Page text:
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Please explain these answers

Shashank Gokhale
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Joined: Jan 07, 2003
Posts: 92
In one of Marcus Greens mock quizes for Java Cert, a question is

What will happen if you attempt to compile and run the following code?
class Base {}class Sub extends Base {}class Sub2 extends Base {}public class CEx{ public static void main(String argv[]){Base b=new Base();Sub s=(Sub) b; }}
1) Compile and run without error
2) Compile time Exception
3) Runtime Exception

I say its #1, because the cast is used to fit a super class into its subclass. But the answer he gives is #3. I dont understand why.


May the force of the Java be in all of us !!!
Greg Charles
Sheriff

Joined: Oct 01, 2001
Posts: 2854
    
  11

You can always upcast, that is cast from a subclass to a superclass. When you downcast though, the object that you are downcasting must be of the correct type. Thus:
Sub s = (Sub)b;
is OK, even if b is declared to be of type Base, but only if it currently contains an object of type Sub. That's not known until runtime, and in your example, is not true. Hence, the runtime exception.
Base b = new Sub(); // OK
Sub s = (Sub)b; // OK
b = new Base(); // OK
s = (Sub)b; // ClassCastException
[ January 22, 2003: Message edited by: Greg Charles ]
Jim Yingst
Wanderer
Sheriff

Joined: Jan 30, 2000
Posts: 18671
What happens when you compile and run the code yourself?


"I'm not back." - Bill Harding, Twister
Shashank Gokhale
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Joined: Jan 07, 2003
Posts: 92
Greg
I dont understand why you say that there is correct type in the cast exprssion Sub s=(Sub) b;
If a class B extends another class A, so that B is the subclass of A, then isnt
A a=new A();
B b = (B) a; //superclass needs a cast to be
//assigned to a subclass
always true,
just like
a=b; //subclass needs no cast to
//be assigned a superclass object
Mathews P Srampikal
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Joined: Nov 26, 2002
Posts: 211
When ever we use extending a class it always remember to remember that
A SUPER CLASS REFERENCE VARIABLE CAN BE ASSIGNED TO ITS SUB CLASS OBJECT..
Hope you got it...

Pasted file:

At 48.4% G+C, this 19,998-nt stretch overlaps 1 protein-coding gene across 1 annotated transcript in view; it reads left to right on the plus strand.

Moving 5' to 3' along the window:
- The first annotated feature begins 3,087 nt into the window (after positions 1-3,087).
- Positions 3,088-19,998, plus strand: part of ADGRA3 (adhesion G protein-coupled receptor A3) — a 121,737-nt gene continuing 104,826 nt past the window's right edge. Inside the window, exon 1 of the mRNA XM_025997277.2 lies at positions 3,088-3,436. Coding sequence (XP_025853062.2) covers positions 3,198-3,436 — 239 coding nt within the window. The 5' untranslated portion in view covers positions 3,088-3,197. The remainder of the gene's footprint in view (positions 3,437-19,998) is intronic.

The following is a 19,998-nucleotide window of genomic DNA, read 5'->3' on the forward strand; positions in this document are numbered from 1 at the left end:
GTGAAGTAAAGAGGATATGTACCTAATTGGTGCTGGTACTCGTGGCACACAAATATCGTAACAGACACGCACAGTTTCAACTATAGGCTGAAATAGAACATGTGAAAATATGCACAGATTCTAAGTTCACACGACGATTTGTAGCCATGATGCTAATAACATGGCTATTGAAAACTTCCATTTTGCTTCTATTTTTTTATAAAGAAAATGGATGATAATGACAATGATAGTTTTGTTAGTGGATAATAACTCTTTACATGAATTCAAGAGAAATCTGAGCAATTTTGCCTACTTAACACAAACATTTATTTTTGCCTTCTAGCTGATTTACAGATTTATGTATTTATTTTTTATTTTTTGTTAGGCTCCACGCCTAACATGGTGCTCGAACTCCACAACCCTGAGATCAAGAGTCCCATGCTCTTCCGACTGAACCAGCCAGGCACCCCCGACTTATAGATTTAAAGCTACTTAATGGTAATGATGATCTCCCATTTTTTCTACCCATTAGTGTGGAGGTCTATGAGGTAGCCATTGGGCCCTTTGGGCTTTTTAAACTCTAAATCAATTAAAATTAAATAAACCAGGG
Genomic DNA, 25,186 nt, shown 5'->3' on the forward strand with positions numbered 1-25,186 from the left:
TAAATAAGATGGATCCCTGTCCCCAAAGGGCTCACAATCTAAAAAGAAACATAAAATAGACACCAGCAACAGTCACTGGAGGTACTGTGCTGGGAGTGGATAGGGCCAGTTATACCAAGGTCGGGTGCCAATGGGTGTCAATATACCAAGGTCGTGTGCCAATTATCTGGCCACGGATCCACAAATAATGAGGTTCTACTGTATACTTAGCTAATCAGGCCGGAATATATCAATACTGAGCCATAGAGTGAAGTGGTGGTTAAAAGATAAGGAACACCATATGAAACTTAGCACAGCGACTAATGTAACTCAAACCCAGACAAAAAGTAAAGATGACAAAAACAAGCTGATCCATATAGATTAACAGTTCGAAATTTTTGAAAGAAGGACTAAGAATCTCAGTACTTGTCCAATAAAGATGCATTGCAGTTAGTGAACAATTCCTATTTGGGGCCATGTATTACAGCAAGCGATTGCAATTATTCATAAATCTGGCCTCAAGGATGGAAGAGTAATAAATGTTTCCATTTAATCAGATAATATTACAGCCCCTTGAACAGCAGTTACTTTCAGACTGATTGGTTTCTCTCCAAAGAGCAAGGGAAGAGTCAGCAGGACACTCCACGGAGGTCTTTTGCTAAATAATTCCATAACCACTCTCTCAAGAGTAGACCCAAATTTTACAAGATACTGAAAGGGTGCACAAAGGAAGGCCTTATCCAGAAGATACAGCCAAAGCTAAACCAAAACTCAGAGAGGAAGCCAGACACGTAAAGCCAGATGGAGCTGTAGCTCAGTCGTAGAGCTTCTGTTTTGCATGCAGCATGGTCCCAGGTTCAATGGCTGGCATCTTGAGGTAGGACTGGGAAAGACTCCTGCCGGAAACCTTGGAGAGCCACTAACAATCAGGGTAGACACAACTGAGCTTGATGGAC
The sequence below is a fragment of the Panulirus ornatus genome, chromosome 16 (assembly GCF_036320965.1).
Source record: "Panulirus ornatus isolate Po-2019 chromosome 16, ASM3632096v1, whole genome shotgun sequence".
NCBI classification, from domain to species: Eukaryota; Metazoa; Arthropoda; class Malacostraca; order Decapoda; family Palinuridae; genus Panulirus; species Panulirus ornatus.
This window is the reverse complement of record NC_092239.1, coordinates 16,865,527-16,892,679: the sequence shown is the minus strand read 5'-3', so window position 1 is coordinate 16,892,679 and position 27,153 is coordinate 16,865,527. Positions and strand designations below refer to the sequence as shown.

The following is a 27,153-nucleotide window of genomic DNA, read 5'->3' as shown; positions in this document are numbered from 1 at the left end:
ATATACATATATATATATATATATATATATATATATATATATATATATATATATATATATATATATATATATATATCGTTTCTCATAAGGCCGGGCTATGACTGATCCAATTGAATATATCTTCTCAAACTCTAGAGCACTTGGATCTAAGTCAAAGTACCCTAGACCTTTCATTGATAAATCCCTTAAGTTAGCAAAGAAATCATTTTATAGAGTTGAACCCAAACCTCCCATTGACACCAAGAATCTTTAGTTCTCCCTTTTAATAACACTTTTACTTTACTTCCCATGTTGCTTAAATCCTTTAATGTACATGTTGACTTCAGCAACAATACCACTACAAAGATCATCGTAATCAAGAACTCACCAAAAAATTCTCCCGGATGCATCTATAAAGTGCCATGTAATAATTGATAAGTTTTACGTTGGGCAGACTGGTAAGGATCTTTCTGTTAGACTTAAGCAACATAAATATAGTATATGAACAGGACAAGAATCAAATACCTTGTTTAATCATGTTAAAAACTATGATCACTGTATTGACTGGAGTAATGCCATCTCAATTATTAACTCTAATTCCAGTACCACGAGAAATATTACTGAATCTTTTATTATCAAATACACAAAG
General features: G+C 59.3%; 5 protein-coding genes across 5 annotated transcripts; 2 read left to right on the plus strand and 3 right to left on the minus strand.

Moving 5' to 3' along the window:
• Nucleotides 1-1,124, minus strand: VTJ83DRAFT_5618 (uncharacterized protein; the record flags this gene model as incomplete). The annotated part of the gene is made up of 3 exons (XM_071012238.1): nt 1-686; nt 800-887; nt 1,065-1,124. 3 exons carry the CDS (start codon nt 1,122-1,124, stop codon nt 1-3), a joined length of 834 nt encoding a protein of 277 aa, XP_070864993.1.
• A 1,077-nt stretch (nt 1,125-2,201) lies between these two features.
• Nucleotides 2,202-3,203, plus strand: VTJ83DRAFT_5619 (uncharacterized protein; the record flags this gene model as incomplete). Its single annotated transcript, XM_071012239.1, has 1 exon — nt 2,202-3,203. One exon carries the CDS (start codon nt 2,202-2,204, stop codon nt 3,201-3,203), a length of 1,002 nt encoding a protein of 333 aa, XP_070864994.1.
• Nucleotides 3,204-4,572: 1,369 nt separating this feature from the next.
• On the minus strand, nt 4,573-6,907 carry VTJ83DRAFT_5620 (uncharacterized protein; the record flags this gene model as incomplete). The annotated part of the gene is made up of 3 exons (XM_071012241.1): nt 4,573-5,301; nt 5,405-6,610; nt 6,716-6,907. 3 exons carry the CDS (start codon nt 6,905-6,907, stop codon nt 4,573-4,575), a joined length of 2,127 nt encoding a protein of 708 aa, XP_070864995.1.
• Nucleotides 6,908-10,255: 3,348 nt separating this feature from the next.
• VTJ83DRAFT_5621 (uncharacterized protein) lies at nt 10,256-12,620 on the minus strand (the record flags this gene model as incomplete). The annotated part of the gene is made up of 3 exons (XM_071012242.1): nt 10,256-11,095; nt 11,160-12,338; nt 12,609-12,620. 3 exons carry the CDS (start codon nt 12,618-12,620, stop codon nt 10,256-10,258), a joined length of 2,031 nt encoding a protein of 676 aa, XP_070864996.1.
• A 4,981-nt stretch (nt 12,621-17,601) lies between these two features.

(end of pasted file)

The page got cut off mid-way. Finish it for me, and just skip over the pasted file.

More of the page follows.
Thanks,
Mathews
Shashank Gokhale
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Joined: Jan 07, 2003
Posts: 92
Mathews and all,
I know that a superclass can always be assigned its subclass. That is why Im confused why the following gives a runtime exception
class Base {}
class Sub extends Base {}
class Sub2 extends Base {}
public class CEx
{
public static void main(String argv[])
{
Base b=new Base();
Sub s=(Sub) b;
}
}
Can you explain why?
Anonymous
Ranch Hand

Joined: Nov 22, 2008
Posts: 18944
Think of it this way -- you belong to the class of humans, so does the queen of Britain. A Queen of Britain however, is a sub class of the class of Humans, e.g. the class of Queens.
We can't cast you to be a Queen (of Britain), because you're not a Queen (of Britain). We *can* cast a queen of Britain to a mere mortal human.
Using Java, the notion above translates to:
Human you= new Human();
Queen elisabeth = (Qeen)you;
Translating the class names back to your example, it translates to:
Base b= new Base();
Sub s= (Sub)b;
Get it?
kind regards
ps. no offense intended towards any arbitrary queens neither to other mortals ;-)
Barry Gaunt
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Joined: Aug 03, 2002
Posts: 7729
Suppose someone gives you a b and tells you it reference to an object of type Base. Then you know it could be 1) a reference to a real Base object (new Base()) or 2) a reference to a Sub object (new Sub()), which also happens to be a Base , OR 3) a reference to a Sub2 object, which also happens to be a Base.
Now, to assign that reference to a reference of type Sub you must cast the reference to the type Sub. The assigned reference could be a real Sub, but it could also be the Base part of a Sub.
However, there is a risk that it could be the Base part of a Sub2 object or just a Base object on its own.
The cast to (Sub) tells the compiler you are willing to wait until runtime to see if it is really is a Sub.
At runtime the JVM takes a look at the actual object referred to by b and says "Hey!, you told me this is a reference to a Sub object (the cast) but it's really a plain Base object, I object!". So it throws up a ClassCastException.
Sort of....
-Barry
[ January 23, 2003: Message edited by: Barry Gaunt ]

Ask a Meaningful Question and HowToAskQuestionsOnJavaRanch
Getting someone to think and try something out is much more useful than just telling them the answer.
Barry Gaunt
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Joined: Aug 03, 2002
Posts: 7729